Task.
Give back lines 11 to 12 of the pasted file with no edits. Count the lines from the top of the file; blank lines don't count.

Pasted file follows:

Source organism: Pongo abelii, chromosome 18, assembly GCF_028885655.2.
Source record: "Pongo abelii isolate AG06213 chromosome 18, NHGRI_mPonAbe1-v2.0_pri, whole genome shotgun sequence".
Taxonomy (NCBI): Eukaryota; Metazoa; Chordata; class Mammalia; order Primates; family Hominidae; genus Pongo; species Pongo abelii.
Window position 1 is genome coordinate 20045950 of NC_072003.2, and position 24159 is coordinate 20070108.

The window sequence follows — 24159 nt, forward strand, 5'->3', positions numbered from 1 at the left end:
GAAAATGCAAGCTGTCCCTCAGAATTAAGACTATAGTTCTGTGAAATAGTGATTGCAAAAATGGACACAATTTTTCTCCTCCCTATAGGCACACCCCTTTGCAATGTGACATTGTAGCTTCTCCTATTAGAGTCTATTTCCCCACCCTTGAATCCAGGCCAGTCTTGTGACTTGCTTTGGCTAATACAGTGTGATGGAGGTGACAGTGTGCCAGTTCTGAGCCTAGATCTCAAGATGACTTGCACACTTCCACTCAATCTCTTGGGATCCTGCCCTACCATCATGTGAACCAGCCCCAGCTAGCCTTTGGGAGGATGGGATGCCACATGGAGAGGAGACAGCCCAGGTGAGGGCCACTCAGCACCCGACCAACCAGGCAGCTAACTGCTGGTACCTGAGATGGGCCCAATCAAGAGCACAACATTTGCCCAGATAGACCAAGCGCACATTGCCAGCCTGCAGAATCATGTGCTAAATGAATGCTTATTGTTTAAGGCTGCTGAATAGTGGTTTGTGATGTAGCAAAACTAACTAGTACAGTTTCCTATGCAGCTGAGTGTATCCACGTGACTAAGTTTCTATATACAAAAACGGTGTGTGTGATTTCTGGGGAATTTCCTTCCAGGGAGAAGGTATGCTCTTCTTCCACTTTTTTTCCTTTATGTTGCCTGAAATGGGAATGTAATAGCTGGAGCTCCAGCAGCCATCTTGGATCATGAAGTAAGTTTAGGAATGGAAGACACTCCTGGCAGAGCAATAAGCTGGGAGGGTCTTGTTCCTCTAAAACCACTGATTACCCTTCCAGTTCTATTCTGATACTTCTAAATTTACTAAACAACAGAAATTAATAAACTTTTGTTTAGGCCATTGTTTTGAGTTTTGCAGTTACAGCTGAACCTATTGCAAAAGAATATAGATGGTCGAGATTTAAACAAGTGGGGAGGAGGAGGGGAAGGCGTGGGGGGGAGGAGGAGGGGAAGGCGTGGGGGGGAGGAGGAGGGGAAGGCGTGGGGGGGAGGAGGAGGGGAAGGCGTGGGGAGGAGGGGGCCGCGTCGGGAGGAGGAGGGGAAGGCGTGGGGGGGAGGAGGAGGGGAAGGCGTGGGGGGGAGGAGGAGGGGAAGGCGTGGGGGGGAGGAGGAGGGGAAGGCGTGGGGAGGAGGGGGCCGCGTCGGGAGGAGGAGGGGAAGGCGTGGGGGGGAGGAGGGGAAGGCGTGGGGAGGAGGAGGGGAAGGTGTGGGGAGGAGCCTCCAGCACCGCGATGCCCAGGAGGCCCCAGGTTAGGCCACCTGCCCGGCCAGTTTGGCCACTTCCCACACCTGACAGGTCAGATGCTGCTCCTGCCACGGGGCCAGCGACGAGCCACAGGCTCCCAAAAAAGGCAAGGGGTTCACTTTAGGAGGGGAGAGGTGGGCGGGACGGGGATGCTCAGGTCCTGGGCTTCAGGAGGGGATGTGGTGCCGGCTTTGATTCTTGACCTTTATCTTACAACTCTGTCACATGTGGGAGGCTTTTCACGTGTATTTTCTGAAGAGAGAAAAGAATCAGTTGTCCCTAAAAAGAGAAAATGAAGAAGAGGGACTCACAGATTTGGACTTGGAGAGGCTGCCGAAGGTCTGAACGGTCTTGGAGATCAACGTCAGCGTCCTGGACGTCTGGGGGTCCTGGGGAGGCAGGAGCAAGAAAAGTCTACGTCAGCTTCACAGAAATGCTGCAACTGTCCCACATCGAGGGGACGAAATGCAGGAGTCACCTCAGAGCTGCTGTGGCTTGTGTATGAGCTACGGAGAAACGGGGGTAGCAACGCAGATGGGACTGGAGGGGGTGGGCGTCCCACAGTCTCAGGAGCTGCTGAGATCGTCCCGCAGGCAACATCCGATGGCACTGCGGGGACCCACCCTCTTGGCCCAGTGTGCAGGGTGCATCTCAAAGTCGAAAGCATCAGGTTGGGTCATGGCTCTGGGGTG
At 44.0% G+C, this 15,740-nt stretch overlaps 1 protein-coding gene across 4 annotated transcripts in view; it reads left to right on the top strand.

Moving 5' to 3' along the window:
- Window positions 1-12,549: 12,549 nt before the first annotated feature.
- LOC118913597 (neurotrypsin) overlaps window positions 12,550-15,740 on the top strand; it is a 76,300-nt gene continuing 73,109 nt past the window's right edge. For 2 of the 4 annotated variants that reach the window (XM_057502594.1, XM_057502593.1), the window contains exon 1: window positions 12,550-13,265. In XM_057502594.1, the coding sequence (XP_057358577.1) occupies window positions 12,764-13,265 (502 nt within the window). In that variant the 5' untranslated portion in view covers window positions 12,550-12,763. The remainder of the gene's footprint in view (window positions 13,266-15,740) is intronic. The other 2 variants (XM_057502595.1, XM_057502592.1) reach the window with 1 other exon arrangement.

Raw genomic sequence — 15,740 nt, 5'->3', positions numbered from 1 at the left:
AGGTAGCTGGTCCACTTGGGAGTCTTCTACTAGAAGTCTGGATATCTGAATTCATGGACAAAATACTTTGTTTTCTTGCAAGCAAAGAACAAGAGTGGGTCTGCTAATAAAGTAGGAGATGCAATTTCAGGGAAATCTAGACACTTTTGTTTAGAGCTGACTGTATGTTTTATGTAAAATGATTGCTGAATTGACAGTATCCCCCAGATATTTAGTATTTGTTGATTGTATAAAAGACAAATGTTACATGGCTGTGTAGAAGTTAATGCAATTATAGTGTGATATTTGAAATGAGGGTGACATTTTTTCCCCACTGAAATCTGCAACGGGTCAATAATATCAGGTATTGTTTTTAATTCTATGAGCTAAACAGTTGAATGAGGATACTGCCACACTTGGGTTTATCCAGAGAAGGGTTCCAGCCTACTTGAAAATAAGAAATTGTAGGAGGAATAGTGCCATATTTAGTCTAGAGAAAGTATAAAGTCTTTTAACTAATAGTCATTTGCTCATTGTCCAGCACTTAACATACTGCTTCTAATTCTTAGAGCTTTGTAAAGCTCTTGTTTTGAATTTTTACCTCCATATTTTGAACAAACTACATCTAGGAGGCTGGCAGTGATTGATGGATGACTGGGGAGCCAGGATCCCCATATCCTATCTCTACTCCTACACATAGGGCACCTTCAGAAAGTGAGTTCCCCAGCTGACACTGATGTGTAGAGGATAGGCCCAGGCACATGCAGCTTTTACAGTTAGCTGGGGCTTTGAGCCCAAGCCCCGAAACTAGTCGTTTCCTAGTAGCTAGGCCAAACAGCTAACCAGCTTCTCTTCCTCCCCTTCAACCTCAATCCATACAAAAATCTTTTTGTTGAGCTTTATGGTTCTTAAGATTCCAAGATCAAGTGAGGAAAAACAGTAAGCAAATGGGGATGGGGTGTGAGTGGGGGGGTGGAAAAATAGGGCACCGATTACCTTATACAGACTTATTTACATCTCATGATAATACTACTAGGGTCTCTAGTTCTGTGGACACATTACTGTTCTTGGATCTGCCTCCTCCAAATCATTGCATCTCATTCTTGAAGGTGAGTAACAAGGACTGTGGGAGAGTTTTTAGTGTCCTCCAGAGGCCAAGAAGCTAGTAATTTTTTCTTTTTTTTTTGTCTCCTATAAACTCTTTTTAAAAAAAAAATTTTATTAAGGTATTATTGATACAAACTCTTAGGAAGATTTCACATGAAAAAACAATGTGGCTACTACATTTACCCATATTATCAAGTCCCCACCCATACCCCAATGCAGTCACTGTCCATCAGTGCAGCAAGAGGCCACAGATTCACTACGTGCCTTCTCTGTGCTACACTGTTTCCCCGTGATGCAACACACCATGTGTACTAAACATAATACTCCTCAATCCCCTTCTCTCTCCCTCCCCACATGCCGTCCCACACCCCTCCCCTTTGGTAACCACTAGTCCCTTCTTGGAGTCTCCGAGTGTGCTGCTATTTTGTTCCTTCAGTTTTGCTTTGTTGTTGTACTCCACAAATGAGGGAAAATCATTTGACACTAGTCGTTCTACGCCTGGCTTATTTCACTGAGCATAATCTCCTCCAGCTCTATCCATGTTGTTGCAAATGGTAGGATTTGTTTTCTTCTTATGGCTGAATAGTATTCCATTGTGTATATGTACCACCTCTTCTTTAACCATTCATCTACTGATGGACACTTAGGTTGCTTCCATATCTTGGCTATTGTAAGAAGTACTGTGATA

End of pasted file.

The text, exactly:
Raw genomic sequence — 15,740 nt, 5'->3', positions numbered from 1 at the left:
AGGTAGCTGGTCCACTTGGGAGTCTTCTACTAGAAGTCTGGATATCTGAATTCATGGACAAAATACTTTGTTTTCTTGCAAGCAAAGAACAAGAGTGGGTCTGCTAATAAAGTAGGAGATGCAATTTCAGGGAAATCTAGACACTTTTGTTTAGAGCTGACTGTATGTTTTATGTAAAATGATTGCTGAATTGACAGTATCCCCCAGATATTTAGTATTTGTTGATTGTATAAAAGACAAATGTTACATGGCTGTGTAGAAGTTAATGCAATTATAGTGTGATATTTGAAATGAGGGTGACATTTTTTCCCCACTGAAATCTGCAACGGGTCAATAATATCAGGTATTGTTTTTAATTCTATGAGCTAAACAGTTGAATGAGGATACTGCCACACTTGGGTTTATCCAGAGAAGGGTTCCAGCCTACTTGAAAATAAGAAATTGTAGGAGGAATAGTGCCATATTTAGTCTAGAGAAAGTATAAAGTCTTTTAACTAATAGTCATTTGCTCATTGTCCAGCACTTAACATACTGCTTCTAATTCTTAGAGCTTTGTAAAGCTCTTGTTTTGAATTTTTACCTCCATATTTTGAACAAACTACATCTAGGAGGCTGGCAGTGATTGATGGATGACTGGGGAGCCAGGATCCCCATATCCTATCTCTACTCCTACACATAGGGCACCTTCAGAAAGTGAGTTCCCCAGCTGACACTGATGTGTAGAGGATAGGCCCAGGCACATGCAGCTTTTACAGTTAGCTGGGGCTTTGAGCCCAAGCCCCGAAACTAGTCGTTTCCTAGTAGCTAGGCCAAACAGCTAACCAGCTTCTCTTCCTCCCCTTCAACCTCAATCCATACAAAAATCTTTTTGTTGAGCTTTATGGTTCTTAAGATTCCAAGATCAAGTGAGGAAAAACAGTAAGCAAATGGGGATGGGGTGTGAGTGGGGGGGTGGAAAAATAGGGCACCGATTACCTTATACAGACTTATTTACATCTCATGATAATACTACTAGGGTCTCTAGTTCTGTGGACACATTACTGTTCTTGGATCTGCCTCCTCCAAATCATTGCATCTCATTCTTGAAGGTGAGTAACAAGGACTGTGGGAGAGTTTTTAGTGTCCTCCAGAGGCCAAGAAGCTAGTAATTTTTTCTTTTTTTTTTGTCTCCTATAAACTCTTTTTAAAAAAAAAATTTTATTAAGGTATTATTGATACAAACTCTTAGGAAGATTTCACATGAAAAAACAATGTGGCTACTACATTTACCCATATTATCAAGTCCCCACCCATACCCCAATGCAGTCACTGTCCATCAGTGCAGCAAGAGGCCACAGATTCACTACGTGCCTTCTCTGTGCTACACTGTTTCCCCGTGATGCAACACACCATGTGTACTAAACATAATACTCCTCAATCCCCTTCTCTCTCCCTCCCCACATGCCGTCCCACACCCCTCCCCTTTGGTAACCACTAGTCCCTTCTTGGAGTCTCCGAGTGTGCTGCTATTTTGTTCCTTCAGTTTTGCTTTGTTGTTGTACTCCACAAATGAGGGAAAATCATTTGACACTAGTCGTTCTACGCCTGGCTTATTTCACTGAGCATAATCTCCTCCAGCTCTATCCATGTTGTTGCAAATGGTAGGATTTGTTTTCTTCTTATGGCTGAATAGTATTCCATTGTGTATATGTACCACCTCTTCTTTAACCATTCATCTACTGATGGACACTTAGGTTGCTTCCATATCTTGGCTATTGTAAGAAGTACTGTGATA